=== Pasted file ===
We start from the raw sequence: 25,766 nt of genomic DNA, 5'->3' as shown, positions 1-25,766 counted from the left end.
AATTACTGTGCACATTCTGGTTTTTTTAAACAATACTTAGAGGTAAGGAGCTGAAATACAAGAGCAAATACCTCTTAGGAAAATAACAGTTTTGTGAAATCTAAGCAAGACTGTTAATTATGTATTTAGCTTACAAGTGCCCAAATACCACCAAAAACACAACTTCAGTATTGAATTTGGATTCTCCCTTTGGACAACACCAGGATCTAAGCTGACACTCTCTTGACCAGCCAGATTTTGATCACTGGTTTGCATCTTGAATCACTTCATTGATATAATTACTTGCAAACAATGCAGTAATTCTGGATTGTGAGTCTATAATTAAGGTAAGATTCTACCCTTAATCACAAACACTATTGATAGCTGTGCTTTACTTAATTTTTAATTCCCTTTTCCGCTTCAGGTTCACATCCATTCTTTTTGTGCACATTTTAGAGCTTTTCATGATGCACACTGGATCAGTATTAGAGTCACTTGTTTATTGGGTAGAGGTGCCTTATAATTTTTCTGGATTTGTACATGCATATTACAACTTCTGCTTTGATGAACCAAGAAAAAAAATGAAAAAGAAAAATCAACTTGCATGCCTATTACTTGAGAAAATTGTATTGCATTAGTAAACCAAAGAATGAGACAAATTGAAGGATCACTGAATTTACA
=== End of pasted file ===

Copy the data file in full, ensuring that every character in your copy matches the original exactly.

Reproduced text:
We start from the raw sequence: 25,766 nt of genomic DNA, 5'->3' as shown, positions 1-25,766 counted from the left end.
AATTACTGTGCACATTCTGGTTTTTTTAAACAATACTTAGAGGTAAGGAGCTGAAATACAAGAGCAAATACCTCTTAGGAAAATAACAGTTTTGTGAAATCTAAGCAAGACTGTTAATTATGTATTTAGCTTACAAGTGCCCAAATACCACCAAAAACACAACTTCAGTATTGAATTTGGATTCTCCCTTTGGACAACACCAGGATCTAAGCTGACACTCTCTTGACCAGCCAGATTTTGATCACTGGTTTGCATCTTGAATCACTTCATTGATATAATTACTTGCAAACAATGCAGTAATTCTGGATTGTGAGTCTATAATTAAGGTAAGATTCTACCCTTAATCACAAACACTATTGATAGCTGTGCTTTACTTAATTTTTAATTCCCTTTTCCGCTTCAGGTTCACATCCATTCTTTTTGTGCACATTTTAGAGCTTTTCATGATGCACACTGGATCAGTATTAGAGTCACTTGTTTATTGGGTAGAGGTGCCTTATAATTTTTCTGGATTTGTACATGCATATTACAACTTCTGCTTTGATGAACCAAGAAAAAAAATGAAAAAGAAAAATCAACTTGCATGCCTATTACTTGAGAAAATTGTATTGCATTAGTAAACCAAAGAATGAGACAAATTGAAGGATCACTGAATTTACA